The eBearing News
February 3, 2003
Federal-Mogul Reaches Reorganization
Agreement With Creditors
copyright © 2003 eBearing Inc.
Federal-Mogul Corporation (USA) announced it has agreed in principle with its major creditors for
a formal reorganization plan to be presented to the bankruptcy court. The plan would allow it to
emerge from bankruptcy protection later this year but wipe out current shareholder equity.
The proposed plan was first brought forward by the creditors committee two weeks ago. Citing an impasse
in negotiations with Federal-Mogul, they were ready to put this reorganization plan before the
bankruptcy court without the company's participation. Part of their frustration stemmed from
Federal-Mogul having missed several deadlines and extensions for the opportunity to file its own
Federal-Mogul has been operating under Chapter 11 bankruptcy protection since October 1, 2001.
The bankruptcy was driven by declining results from its auto parts operations, compounded by an
avalanche of asbestos-related claims related to its acquisition of T&N plc. Federal-Mogul lost
USD $810 million in the quarter preceding the bankruptcy filing.
Operating under bankruptcy protection is not designed to be a permanent state of affairs; within 120
days of filing Chapter 11, the company is supposed to present the court with a reorganization plan
which allows it to continue operating and pay back creditors. If the company fails to file a plan
within those 120 days, the creditors are then free to file their own plan.
According to creditors interviewed by eBearing, their frustration with Federal-Mogul has been
mounting; the company has asked for and received three extensions to the exclusivity period filing deadline.
Yet the creditors told eBearing F-M was not working on a reorganization plan but instead hoped to solve
its problems by lobbying Congress to restrict asbestos-related claims.
article: Federal-Mogul bankruptcy filing
article: Federal-Mogul reorganization plan extensions
Under the agreed plan, the company's existing common stock shareholders would have their
equity erased and the stock eliminated. Then, noteholders and asbestos claimants would convert
all of their claims into new common stock in the reorganized company. 49.9% of the newly-created
equity would go to noteholders and 50.1% would go into a trust organized to benefit the
In addition to 49.9% of the equity, the plan also involves at least one round of cash payments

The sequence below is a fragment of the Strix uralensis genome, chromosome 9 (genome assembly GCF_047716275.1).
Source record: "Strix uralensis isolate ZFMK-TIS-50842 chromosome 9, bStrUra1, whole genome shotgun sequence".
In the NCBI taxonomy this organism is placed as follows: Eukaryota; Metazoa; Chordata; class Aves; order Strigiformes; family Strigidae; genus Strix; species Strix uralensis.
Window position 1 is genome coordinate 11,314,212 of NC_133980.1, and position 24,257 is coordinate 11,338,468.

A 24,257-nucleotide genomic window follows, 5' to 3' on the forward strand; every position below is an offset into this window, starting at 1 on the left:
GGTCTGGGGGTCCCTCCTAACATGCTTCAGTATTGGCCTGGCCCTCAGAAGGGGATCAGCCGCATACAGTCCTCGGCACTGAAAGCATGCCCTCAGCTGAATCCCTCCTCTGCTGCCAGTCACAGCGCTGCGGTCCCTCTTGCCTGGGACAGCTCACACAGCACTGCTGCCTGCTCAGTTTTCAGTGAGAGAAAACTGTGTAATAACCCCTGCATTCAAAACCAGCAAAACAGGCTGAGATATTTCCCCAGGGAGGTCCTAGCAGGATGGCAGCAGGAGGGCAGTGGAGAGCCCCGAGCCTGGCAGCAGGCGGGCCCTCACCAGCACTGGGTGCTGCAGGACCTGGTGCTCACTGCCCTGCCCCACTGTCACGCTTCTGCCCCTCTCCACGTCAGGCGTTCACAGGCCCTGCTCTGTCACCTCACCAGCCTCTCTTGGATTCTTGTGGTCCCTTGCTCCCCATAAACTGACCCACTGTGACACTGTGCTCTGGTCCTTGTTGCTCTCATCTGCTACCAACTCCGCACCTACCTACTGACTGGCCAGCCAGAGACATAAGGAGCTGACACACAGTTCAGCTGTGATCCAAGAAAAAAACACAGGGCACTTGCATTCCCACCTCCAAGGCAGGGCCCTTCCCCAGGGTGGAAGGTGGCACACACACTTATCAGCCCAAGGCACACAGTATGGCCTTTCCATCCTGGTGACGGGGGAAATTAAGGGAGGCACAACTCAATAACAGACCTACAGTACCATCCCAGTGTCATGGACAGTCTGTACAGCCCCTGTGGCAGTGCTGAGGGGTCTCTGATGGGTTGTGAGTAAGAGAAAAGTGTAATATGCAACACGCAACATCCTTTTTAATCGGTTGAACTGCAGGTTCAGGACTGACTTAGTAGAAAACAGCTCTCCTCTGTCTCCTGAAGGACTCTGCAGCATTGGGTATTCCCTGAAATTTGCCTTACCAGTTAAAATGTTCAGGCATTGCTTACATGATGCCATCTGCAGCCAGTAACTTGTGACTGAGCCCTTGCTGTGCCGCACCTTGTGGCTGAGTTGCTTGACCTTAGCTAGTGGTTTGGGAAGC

to creditors. The $1.6 billion of trade payables which the company had when it declared bankruptcy
would be restructured into a combination of 6.5-year maturity Senior Secured Term Loans and
11-year maturity Junior Secured PIK Notes.
An attorney for the creditors' committee said last week, "It's a great plan because we're eliminating
billions of dollars of debt from the balance sheet. It will enable the company to get out of Chapter
11 hopefully by the end of the summer, certainly this year, and it will fix the capital structure
of the company so it can go forward without any asbestos overhang."
In a related move, Federal-Mogul signed a letter of intent with Honeywell to acquire its troubled
Bendix friction materials business. Honeywell and Bendix face a similar flood of asbestos-related
claims related to Bendix brake products. By rolling Bendix under Federal-Mogul and then reorganizing
under the proposed plan, all
of the Bendix asbestos-related claims would be contained and limited by Federal-Mogul. Honeywell
is so intent to divest Bendix that no cash will change hands in exchange for F-M assuming all
F-M Chairman and CEO Frank Macher said, "We are very pleased to announce that we reached this
important agreement and expect that we will emerge from Chapter 11 later this year with a much
stronger balance sheet and with a full resolution of the company's asbestos liability issues.
This agreement, combined with our recently announced letter of intent to acquire Honeywell's Bendix
friction materials business, should position the company to be an even stronger and more
competitive global supplier to the automotive industry. The plan will eliminate over $2.5 billion
of interest-bearing indebtedness, remove the taint of asbestos liabilities from the company, and
give customers, suppliers and other stakeholders the confidence they need in the long-term health
and success of Federal-Mogul."
Separately, the bankruptcy court is also scheduled to hear F-M's request to be allowed to break its
long-term lease for the facilities on Northwest Highway. The company hopes to move its offices to
nearby Travelers Tower II, saving almost $4 million a year.